Peyo is a superb and sleek animal, filled with fire and power, yet capable of an eerily and gently astonishing sensitivity. If one of God’s creatures can so subtly heal humans, how much more so can we as humans help heal other humans…

Shabbat Shalom,

Rabbi Ralph

About the Author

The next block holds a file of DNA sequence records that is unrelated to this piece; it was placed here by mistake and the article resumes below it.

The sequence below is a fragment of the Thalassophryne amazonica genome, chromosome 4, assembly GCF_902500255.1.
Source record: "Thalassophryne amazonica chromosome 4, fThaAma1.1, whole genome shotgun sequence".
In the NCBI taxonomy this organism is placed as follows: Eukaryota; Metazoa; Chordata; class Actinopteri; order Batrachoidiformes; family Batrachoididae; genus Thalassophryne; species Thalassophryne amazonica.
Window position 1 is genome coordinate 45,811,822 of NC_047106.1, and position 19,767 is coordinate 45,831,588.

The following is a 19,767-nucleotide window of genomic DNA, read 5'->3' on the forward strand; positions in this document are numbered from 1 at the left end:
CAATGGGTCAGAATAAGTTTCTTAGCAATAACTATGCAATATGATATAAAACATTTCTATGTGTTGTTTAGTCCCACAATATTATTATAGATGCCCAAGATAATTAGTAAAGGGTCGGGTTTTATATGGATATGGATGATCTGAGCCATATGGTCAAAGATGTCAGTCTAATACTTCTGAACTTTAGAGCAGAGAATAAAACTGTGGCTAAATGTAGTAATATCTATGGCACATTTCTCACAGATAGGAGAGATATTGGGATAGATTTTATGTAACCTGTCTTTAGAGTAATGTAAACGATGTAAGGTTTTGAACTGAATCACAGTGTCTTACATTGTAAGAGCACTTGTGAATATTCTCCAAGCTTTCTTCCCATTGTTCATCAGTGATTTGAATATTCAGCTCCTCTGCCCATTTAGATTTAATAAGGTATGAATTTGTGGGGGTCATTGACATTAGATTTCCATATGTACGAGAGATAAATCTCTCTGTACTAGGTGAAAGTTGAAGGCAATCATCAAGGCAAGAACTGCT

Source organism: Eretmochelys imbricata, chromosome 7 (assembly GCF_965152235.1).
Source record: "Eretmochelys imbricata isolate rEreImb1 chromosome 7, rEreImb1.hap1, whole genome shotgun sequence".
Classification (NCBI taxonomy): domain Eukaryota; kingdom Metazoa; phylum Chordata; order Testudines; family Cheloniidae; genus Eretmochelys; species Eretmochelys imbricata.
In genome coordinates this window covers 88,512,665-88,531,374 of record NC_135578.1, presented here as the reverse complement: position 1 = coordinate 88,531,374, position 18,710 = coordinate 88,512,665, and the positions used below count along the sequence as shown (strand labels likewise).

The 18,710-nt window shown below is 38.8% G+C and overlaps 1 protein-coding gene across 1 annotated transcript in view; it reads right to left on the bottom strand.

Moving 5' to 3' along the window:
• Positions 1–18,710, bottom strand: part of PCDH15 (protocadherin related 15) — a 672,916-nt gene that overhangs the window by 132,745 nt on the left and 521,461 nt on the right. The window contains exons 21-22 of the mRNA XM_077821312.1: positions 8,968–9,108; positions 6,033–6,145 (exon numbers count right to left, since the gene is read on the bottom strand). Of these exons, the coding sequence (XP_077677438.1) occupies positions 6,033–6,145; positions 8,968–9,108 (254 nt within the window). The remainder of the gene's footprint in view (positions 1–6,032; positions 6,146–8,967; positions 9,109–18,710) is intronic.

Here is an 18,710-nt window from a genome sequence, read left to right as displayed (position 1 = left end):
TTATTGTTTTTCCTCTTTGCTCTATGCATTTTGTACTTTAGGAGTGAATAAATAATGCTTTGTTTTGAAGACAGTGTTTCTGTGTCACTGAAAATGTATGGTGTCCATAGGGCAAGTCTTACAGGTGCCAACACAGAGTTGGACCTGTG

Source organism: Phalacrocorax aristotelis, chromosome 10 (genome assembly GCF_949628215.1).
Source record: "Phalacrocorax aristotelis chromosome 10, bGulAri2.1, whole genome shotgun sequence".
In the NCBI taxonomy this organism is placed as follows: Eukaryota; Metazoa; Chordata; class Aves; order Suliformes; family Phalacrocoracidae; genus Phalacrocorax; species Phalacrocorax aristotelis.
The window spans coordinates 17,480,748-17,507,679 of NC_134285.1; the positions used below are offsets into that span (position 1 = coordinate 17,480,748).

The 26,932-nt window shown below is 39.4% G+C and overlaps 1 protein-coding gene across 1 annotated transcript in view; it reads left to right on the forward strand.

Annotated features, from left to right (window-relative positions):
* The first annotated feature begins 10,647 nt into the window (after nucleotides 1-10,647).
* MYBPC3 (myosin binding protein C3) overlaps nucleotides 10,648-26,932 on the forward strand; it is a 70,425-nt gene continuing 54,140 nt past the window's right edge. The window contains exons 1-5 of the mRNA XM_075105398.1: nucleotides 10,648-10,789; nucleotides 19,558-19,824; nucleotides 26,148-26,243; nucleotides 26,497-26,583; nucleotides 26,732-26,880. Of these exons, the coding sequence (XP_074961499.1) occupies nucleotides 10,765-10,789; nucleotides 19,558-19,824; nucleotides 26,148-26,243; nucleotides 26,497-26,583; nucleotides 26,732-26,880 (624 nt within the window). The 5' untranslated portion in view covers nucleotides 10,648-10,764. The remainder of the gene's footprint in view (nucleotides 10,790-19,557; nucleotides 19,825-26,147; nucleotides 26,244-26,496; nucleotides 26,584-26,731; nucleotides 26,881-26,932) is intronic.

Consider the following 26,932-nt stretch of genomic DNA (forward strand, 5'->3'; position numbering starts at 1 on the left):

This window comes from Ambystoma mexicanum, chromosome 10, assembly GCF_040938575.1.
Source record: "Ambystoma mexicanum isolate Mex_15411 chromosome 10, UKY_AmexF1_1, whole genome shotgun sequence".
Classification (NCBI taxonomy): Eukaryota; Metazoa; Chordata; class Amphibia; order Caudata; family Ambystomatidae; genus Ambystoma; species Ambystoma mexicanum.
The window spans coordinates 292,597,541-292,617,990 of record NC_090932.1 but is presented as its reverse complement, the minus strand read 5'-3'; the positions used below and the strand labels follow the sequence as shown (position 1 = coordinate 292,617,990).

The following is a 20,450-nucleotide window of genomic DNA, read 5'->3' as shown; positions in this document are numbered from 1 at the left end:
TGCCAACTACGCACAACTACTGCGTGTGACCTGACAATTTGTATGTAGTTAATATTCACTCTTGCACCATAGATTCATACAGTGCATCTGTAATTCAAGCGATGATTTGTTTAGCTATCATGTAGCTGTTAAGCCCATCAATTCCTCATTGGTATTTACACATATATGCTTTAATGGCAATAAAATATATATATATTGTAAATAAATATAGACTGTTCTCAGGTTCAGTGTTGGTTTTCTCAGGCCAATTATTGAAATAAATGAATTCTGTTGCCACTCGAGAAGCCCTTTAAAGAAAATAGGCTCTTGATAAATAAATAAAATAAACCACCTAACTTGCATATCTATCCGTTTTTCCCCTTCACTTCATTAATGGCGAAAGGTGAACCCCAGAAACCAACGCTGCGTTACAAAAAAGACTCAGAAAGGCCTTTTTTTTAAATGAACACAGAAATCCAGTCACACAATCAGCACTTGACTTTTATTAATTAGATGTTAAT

Rabbi Genende recently retired as the Senior Rabbi of Melbourne’s premier Caulfield Shule and took up the position of Senior Rabbi and Manager to Jewish Care Victoria, Melbourne’s largest Jewish organisation. He was a senior Reserve Chaplain in the South African Defence Force and is now Principal Rabbi to the Australian Defence Force, Member of the Religious Advisory Council to the Minister of Defence (RACS), board member of AIJAC (Australian Israel Jewish Affairs Council) and member of the Premier's Mulitifaith Advisory Group. He was President of JCMA (Jewish Christian Muslim Association) and a long time executive member of the Rabbinical Association of Victoria. He also oversees Yad BeYad a premarital relationship program, is a member of Swinburne University’s Research Ethics Committee and of the DHHS ,Department of Health Ethics Committee and sits on the Glen Eira City Council’s Committee responsible for its Reconciliation Action Plan for recognition and integration of our first peoples. Ralph has a passion for social justice and creating bridges between different cultures and faiths. For him the purpose of religion is to create a better society for all people and to engage with the critical issues facing Australian society. The role of the rabbi is, in his words, to challenge the comfortable and comfort the challenged. In 2018 Rabbi Genende was awarded an OAM for his services to multi-faith relations, and to the Jewish community of Victoria. Rabbi Genende is a trained counsellor with a Masters degree from Auckland University. He is married to Caron, a psychologist, and they have three children and two grandchildren.